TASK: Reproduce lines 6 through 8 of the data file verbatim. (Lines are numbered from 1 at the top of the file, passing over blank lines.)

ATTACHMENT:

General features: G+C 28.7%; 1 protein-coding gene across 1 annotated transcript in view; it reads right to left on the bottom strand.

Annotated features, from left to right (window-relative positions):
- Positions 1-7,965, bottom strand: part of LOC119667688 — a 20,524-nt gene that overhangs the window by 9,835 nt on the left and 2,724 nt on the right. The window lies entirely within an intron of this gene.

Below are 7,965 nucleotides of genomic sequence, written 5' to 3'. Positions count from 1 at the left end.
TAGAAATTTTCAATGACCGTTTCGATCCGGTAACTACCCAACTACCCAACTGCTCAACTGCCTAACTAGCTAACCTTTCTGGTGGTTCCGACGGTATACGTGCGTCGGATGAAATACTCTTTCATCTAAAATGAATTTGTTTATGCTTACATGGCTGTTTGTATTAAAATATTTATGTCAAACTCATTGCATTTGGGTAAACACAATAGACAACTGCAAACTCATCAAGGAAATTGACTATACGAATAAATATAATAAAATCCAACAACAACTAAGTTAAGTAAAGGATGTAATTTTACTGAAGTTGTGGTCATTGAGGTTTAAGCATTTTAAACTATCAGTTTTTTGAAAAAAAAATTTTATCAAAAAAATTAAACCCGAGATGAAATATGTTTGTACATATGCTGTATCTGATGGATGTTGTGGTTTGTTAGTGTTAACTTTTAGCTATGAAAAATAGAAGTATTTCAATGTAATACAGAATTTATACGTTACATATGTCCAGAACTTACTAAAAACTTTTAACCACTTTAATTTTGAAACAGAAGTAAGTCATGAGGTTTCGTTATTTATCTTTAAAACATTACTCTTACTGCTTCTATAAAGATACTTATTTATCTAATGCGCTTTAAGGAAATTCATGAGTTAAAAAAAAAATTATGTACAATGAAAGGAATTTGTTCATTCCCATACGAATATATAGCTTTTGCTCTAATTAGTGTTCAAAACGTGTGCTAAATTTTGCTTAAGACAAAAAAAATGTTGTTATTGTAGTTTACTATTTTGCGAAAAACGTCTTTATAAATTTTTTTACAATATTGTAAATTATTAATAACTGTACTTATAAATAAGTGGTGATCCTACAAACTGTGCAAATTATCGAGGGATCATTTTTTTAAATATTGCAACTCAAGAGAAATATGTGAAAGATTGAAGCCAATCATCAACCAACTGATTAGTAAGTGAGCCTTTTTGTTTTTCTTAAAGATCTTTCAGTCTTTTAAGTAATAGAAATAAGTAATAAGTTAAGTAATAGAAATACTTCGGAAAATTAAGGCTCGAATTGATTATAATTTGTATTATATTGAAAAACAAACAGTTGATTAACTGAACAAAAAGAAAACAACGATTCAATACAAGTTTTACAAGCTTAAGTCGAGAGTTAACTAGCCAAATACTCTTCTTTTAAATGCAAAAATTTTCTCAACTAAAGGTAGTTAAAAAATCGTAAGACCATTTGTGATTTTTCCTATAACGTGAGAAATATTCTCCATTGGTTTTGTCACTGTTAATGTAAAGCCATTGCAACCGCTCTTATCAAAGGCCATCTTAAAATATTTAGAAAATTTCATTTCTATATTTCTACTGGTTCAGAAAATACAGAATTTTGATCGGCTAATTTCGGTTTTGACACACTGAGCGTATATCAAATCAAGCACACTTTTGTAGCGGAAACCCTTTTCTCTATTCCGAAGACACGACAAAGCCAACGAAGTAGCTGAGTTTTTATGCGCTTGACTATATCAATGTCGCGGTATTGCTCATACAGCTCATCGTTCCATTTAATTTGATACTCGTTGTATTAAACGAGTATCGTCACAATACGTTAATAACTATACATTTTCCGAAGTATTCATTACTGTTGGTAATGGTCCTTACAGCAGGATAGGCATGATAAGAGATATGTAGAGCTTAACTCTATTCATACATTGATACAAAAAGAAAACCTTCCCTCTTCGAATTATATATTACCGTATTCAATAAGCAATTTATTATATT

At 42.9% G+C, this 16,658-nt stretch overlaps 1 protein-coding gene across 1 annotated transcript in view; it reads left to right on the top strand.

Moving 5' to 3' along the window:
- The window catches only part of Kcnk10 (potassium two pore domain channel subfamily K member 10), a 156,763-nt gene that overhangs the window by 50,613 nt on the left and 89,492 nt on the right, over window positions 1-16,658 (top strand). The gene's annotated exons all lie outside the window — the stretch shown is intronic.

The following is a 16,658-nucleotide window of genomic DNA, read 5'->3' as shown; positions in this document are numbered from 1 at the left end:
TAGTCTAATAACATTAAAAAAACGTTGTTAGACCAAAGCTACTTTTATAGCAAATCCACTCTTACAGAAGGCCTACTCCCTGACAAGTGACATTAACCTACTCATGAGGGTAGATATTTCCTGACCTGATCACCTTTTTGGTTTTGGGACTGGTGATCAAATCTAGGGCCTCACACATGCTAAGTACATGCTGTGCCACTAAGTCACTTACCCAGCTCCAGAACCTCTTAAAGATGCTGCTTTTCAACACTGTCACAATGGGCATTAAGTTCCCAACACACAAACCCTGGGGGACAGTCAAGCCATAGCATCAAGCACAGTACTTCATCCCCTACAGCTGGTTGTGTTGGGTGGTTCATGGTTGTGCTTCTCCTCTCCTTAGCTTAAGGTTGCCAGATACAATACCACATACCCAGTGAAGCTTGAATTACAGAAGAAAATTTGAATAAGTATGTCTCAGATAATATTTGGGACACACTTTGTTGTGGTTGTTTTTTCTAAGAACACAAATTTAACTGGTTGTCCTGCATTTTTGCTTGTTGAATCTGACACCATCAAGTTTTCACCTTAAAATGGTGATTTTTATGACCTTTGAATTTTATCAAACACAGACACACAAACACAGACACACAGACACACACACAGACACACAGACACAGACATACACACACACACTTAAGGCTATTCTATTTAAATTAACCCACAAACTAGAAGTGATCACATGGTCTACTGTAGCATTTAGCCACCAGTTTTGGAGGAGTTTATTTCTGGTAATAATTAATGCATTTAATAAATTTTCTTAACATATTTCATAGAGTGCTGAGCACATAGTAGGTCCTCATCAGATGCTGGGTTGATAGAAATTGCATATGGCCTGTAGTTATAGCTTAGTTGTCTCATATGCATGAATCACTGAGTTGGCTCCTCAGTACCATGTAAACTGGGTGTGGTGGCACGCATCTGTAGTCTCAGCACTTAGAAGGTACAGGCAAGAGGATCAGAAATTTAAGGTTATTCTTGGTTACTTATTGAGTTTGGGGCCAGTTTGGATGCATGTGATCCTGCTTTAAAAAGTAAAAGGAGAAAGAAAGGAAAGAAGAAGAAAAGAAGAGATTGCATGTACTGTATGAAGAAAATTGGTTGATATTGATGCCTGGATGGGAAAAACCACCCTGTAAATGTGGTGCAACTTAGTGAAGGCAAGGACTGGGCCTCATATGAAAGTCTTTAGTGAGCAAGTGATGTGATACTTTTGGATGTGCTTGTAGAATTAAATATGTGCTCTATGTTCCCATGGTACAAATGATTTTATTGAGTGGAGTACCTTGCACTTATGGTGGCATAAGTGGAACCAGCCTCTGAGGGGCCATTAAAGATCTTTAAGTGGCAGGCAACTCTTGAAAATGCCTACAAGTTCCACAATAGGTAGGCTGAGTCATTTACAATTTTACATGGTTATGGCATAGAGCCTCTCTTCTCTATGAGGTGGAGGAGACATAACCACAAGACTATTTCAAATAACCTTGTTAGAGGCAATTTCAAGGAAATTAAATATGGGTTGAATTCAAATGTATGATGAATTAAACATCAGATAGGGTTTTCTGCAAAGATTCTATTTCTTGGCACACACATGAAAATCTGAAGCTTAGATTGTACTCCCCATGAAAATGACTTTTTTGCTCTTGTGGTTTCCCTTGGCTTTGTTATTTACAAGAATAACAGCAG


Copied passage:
At 42.9% G+C, this 16,658-nt stretch overlaps 1 protein-coding gene across 1 annotated transcript in view; it reads left to right on the top strand.

Moving 5' to 3' along the window:
- The window catches only part of Kcnk10 (potassium two pore domain channel subfamily K member 10), a 156,763-nt gene that overhangs the window by 50,613 nt on the left and 89,492 nt on the right, over window positions 1-16,658 (top strand). The gene's annotated exons all lie outside the window — the stretch shown is intronic.